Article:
By Selwyn Manning – Scoop Co-Editor
Lawyers for Algerian refugee Ahmed Zaoui have sought (Thursday March 18 2004) in the Auckland High Court to have the Inspector General of Intelligence and Security stood down from a judicial review.
Inspector General Laurie Greig was to review the Security Intelligence Service’s decision to issue a Security Risk Certificate against Ahmed Zaoui. The Security Intelligence Service (SIS) claims Mr Zaoui poses a security risk to New Zealand’s national interest.
In contrast, the Refugee Status Appeals Authority has deemed Ahmed Zaoui a bona fide refugee who ought to be given freedom and asylum in New Zealand.
Zaoui’s legal team, headed by Rodney Harrison QC, contended Inspector General Laurie Greig displayed apparent bias against Mr Zaoui’s claim for political asylum and is therefore unfit to conduct the review.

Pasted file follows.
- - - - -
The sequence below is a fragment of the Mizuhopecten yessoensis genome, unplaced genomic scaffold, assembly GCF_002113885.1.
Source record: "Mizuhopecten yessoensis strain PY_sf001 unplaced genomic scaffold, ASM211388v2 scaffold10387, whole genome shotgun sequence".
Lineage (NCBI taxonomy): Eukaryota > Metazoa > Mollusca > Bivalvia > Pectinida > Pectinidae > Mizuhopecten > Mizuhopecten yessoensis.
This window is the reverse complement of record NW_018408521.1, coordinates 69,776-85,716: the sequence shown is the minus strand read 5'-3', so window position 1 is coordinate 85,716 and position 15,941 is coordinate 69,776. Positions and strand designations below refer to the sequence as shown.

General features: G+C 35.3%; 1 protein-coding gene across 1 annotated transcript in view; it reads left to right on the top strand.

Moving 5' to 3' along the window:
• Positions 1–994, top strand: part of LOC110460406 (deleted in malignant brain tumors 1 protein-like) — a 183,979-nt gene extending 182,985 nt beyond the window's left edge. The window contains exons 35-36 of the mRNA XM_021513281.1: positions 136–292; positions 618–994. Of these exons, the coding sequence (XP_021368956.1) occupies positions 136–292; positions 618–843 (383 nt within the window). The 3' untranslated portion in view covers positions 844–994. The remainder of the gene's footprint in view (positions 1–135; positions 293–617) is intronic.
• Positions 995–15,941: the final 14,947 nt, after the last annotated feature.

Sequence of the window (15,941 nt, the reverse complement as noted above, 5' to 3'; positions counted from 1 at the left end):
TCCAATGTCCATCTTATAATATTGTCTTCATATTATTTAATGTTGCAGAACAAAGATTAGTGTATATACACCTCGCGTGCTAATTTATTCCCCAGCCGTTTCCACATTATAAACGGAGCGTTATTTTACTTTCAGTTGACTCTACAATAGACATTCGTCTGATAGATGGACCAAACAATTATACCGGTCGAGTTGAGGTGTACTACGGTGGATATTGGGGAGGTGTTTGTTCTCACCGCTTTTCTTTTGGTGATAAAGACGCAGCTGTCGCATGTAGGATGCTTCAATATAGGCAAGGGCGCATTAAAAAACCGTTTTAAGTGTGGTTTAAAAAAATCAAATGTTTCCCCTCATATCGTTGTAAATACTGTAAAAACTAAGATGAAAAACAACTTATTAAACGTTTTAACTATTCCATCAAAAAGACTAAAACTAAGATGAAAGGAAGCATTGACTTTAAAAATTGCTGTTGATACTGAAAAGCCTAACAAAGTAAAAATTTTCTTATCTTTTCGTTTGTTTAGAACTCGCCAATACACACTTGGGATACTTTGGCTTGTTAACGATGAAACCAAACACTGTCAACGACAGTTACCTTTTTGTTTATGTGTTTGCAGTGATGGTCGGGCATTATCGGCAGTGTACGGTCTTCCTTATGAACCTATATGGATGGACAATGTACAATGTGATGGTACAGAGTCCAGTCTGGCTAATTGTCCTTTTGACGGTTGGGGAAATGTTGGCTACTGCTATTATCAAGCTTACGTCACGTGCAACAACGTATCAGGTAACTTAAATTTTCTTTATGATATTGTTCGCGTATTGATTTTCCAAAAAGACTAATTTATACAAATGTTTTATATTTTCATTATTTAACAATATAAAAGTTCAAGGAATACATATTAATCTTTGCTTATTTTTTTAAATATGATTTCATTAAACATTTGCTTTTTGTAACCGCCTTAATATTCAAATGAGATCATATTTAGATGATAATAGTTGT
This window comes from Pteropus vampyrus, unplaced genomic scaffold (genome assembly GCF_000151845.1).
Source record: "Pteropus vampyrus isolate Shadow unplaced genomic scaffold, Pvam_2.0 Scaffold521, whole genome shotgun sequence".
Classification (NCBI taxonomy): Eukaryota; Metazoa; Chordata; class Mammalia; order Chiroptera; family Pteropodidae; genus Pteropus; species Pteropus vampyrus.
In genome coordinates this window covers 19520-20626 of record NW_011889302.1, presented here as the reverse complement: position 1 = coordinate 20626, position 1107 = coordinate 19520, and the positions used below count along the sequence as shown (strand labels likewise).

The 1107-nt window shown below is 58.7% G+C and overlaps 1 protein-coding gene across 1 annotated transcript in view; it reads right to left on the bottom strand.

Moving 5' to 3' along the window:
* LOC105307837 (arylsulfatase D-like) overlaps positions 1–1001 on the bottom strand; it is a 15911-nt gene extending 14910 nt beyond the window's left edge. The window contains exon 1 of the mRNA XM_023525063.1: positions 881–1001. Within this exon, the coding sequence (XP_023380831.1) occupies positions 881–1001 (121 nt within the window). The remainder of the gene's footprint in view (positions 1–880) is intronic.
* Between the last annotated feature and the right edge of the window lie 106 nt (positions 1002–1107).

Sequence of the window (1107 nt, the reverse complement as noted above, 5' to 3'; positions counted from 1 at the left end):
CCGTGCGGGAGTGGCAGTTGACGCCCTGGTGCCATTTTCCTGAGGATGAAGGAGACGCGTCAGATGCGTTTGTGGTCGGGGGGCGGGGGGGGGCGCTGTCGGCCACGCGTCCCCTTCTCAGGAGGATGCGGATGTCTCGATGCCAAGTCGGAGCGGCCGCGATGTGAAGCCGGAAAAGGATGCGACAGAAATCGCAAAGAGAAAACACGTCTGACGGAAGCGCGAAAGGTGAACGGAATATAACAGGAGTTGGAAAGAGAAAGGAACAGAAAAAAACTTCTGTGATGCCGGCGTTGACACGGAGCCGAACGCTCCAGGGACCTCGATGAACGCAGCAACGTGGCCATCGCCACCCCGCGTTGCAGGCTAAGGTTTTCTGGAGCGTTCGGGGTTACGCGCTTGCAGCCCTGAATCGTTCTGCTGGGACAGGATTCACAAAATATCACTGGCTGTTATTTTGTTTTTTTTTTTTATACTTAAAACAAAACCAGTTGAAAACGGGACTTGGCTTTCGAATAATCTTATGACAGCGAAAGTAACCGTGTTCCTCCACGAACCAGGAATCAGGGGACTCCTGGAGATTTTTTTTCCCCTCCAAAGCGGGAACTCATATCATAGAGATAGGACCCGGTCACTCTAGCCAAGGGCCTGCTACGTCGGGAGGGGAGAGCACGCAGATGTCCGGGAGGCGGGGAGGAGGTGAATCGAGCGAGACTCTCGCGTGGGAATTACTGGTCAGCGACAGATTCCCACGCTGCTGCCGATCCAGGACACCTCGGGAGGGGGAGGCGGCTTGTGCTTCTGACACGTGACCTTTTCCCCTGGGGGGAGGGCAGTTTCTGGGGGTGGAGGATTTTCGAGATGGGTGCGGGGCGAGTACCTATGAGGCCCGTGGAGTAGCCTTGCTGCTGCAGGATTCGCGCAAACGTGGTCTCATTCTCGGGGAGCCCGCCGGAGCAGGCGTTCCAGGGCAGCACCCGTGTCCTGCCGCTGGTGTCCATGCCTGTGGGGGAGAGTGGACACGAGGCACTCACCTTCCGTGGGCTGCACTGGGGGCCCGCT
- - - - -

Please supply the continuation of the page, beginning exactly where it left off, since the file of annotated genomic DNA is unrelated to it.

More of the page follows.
Much of today’s proceedings, heard before two High Court judges, Justice Peter Salmon and Justice Rhys Harrison, concerned comments Greig made in an interview with Listener journalist, Gordon Campbell, in November 2003.
Greig’s reputation had received earlier criticism when in the 1990s, he deemed the SIS acted lawfully when it broke into the home of academic and anti-GATS activist, Aziz Choudry (regular Scoop columnist). See Scoop article: The Man Who Spooked The Spooks.
Later the Court of Appeal found Greig’s ruling to be incorrect and deemed the SIS had illegally broken into Choudry’s home and invaded his privacy. Choudry was issued $100,000 in compensation. The New Zealand Government later changed the law to allow the SIS, under conditions, to break in to people’s homes.
Should Justices Salmon and Harrison find Greig did display apparent bias against Zaoui’s case, then the Executive (the Government) would likely appoint a substitute to conduct the review.
This week’s High Court proceeding is the latest in a long series of judicial argument that has pitted Ahmed Zaoui’s claims of rightful asylum against counterclaims by the SIS - as represented by The Crown.